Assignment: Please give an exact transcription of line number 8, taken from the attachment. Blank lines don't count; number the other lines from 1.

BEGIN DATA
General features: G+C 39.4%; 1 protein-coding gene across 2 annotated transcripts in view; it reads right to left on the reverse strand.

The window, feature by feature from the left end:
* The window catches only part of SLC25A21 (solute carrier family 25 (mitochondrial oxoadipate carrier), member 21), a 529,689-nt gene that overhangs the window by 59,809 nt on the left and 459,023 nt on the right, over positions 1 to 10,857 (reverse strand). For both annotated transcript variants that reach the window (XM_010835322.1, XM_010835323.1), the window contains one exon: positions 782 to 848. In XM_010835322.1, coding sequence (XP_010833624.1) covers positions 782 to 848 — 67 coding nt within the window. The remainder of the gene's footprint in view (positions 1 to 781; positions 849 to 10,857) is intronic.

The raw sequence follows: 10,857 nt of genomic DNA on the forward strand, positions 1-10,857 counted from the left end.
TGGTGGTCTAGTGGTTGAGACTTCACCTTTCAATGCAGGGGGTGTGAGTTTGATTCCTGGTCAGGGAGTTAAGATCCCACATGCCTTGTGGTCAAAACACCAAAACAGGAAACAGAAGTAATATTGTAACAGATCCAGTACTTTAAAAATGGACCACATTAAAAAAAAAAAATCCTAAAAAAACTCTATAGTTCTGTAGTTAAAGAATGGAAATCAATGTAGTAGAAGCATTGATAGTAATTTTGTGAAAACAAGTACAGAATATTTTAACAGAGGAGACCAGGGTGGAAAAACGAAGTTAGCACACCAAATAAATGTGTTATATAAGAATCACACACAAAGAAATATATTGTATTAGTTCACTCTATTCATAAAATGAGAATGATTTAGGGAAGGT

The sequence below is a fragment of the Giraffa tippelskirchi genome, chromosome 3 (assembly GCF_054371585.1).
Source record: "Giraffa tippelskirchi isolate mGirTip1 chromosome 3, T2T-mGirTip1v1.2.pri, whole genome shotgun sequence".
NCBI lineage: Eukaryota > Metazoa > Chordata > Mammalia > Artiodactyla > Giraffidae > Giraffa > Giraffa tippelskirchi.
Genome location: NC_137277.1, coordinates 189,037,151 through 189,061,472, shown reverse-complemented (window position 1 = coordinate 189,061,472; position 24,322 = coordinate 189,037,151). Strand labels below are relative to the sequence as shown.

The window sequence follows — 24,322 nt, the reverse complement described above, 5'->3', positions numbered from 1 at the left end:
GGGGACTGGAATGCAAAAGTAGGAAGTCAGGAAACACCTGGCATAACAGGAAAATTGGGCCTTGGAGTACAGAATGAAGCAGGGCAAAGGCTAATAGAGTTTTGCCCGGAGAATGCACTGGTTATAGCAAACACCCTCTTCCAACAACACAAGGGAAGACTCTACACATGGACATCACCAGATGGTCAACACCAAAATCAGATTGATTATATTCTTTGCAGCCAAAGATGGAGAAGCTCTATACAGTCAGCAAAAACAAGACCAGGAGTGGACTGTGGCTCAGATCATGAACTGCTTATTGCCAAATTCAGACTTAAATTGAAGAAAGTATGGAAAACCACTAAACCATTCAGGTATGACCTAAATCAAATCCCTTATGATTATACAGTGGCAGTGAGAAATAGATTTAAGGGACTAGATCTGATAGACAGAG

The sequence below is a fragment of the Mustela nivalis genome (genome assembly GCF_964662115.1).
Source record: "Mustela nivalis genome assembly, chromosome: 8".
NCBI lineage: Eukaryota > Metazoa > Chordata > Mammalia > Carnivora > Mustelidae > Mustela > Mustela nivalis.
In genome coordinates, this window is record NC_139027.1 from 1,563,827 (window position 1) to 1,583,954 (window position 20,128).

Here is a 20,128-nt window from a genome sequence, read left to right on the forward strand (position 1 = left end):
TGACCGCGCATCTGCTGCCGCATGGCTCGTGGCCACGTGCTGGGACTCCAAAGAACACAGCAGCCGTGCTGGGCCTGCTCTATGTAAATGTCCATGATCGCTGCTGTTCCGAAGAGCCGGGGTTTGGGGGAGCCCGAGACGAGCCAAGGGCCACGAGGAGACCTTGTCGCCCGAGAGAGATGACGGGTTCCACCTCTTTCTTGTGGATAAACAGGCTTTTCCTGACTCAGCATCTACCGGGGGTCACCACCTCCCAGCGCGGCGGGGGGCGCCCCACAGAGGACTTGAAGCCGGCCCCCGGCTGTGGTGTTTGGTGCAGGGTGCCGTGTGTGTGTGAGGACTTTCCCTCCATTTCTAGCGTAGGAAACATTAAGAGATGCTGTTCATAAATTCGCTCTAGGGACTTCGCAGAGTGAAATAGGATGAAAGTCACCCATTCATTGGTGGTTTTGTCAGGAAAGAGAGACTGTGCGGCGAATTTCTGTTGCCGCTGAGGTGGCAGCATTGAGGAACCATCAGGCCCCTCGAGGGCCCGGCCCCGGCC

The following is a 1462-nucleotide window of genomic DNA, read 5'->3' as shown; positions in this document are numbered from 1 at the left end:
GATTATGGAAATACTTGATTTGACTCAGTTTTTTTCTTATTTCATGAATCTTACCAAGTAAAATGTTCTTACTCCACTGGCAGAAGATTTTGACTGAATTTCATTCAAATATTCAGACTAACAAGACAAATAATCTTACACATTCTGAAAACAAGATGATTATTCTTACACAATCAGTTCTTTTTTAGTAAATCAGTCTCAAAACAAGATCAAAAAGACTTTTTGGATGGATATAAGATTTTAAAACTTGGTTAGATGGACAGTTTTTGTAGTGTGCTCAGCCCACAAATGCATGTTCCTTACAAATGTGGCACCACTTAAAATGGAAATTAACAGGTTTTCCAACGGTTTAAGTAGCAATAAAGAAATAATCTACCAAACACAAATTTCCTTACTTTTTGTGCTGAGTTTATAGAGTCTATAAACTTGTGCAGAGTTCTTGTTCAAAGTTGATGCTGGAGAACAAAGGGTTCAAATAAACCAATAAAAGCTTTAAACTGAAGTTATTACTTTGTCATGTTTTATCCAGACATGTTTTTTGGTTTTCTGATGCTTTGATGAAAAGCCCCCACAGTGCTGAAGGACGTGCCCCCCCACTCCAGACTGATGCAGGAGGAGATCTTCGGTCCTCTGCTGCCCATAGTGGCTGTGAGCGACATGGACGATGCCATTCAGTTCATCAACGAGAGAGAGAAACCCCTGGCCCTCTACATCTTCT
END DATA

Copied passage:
NCBI lineage: Eukaryota > Metazoa > Chordata > Mammalia > Artiodactyla > Giraffidae > Giraffa > Giraffa tippelskirchi.